Toledo in Lucas County, Ohio — The American Midwest (Great Lakes)
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The Toledo Blade is the city's oldest continuing business. The newspaper was first published on December 19, 1835, during the Ohio-Michigan boundary dispute known as the "Toledo War." The name is derived from that conflict and the famous swords of Toledo, Spain. A copy of the first edition and two gift swords from that Spanish city are displayed inside the Blade Building.
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David Ross Locke, editor (1865-1888), made The Blade nationally known. Using the pseudonym, Petroleum V. Nasby, Locke gained fame for his satirical Nasby Letters and advocacy of social reforms.
On May 1, 1927, President Coolidge assisted Paul Block, Blade publisher (1926-1941), by touching a gold key at the White House to officially start the presses at this location.
The Ohio Historical Society.
Erected 1987 by Toledo Sesquicentennial Commission and The Ohio Historical Society. (Marker Number 19-48.)
Marker series. This marker is included in the Ohio Historical Society / The Ohio History Connection marker series.
Location. 41° 39.299′ N, 83° 32′ Touch for map. Marker is located beside the sidewalk, near the southeast corner of the Toledo Blade building, between the building and the associated parking lot. Marker is at or near this postal address: 541 North Superior Street, Toledo OH 43660, United States of America.
Other nearby markers. At least 8 other markers are within walking distance of this marker. Engine House Number One / Neptune Engine No. 1 (about 300 feet away, measured in a direct line); Toledo (about 400 feet away); Spanish American War Memorial (approx. 0.2 miles away); Lucas County (approx. 0.2 miles away); War Savings Stamps (approx. 0.2 miles away); a different marker also named Lucas County (approx. 0.2 miles away); William McKinley Monument (approx. 0.2 miles away); Toledo’s Canals (approx. ¼ mile away). Touch for a list and map of all markers in Toledo.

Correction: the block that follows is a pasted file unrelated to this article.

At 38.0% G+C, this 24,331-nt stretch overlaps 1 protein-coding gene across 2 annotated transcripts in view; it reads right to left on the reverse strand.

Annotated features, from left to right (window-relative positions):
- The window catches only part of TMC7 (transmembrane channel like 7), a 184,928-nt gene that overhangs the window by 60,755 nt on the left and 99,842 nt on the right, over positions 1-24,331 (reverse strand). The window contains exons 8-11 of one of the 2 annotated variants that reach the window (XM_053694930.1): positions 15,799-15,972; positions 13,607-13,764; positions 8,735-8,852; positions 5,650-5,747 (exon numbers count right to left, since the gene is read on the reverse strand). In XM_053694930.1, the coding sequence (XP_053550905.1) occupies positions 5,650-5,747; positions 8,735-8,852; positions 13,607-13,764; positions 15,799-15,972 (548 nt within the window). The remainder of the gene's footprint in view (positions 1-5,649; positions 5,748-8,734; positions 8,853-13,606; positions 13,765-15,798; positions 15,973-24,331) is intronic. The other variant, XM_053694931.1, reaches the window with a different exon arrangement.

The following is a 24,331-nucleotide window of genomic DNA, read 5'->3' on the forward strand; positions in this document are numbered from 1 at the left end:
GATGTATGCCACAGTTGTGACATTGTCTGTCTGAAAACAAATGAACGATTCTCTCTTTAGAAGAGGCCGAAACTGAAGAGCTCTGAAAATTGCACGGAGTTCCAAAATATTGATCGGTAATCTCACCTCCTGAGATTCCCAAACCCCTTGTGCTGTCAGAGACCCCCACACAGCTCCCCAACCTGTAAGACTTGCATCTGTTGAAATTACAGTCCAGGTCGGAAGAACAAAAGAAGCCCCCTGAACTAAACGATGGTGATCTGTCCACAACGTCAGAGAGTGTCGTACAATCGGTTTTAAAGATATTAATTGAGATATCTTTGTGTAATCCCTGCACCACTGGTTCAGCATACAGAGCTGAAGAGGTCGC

Also see . . .
1. David Ross Locke. David Ross Locke was an American journalist and early political commentator during and after the American Civil War. During the war, he edited and wrote for the Toledo Blade in Toledo, Ohio, which he purchased in 1867. Locke's fictional alter ego, Nasby, loudly championed the cause of the Confederate States of America from Secession onward, but did little to actively help it. They were consciously intended to rally support (Submitted on August 12, 2018, by Cosmos Mariner of Cape Canaveral, Florida.)
2. The Toledo War: When Michigan and Ohio Nearly Came to Blows. The so-called “Toledo War” had its roots in the shortcomings of 18th century geography. In 1787, Congress drafted the Northwest Ordinance, which stipulated that 260,000 square miles of territory surrounding the Great Lakes would eventually be carved into a handful of new states. Specifically, the law decreed that the border between Ohio and Michigan was to run on “an east and west line drawn through the southerly bend or extreme of Lake Michigan” until it intersected with Lake Erie. There was just one problem: the best available maps depicted Lake Michigan’s southern tip as being several miles north of its true location. As a result, the original border placed the mouth of the Maumee River and the future city of Toledo in northern Ohio rather than in southern Michigan. Ohio and Michigan both had good reason for wanting control of Toledo and the Maumee River. By 1825, the completion of the Erie Canal had linked the Great Lakes to the east coast, presenting valuable opportunities (Submitted on August 12, 2018, by Cosmos Mariner of Cape Canaveral, Florida.)
Categories. • Communications • Industry & Commerce •
Credits. This page was last revised on August 13, 2018. This page originally submitted on August 11, 2018, by Cosmos Mariner of Cape Canaveral, Florida. This page has been viewed 33 times since then. Photos: 1, 2, 3, 4, 5. submitted on August 12, 2018, by Cosmos Mariner of Cape Canaveral, Florida. 6. submitted on August 13, 2018. • Andrew Ruppenstein was the editor who published this page.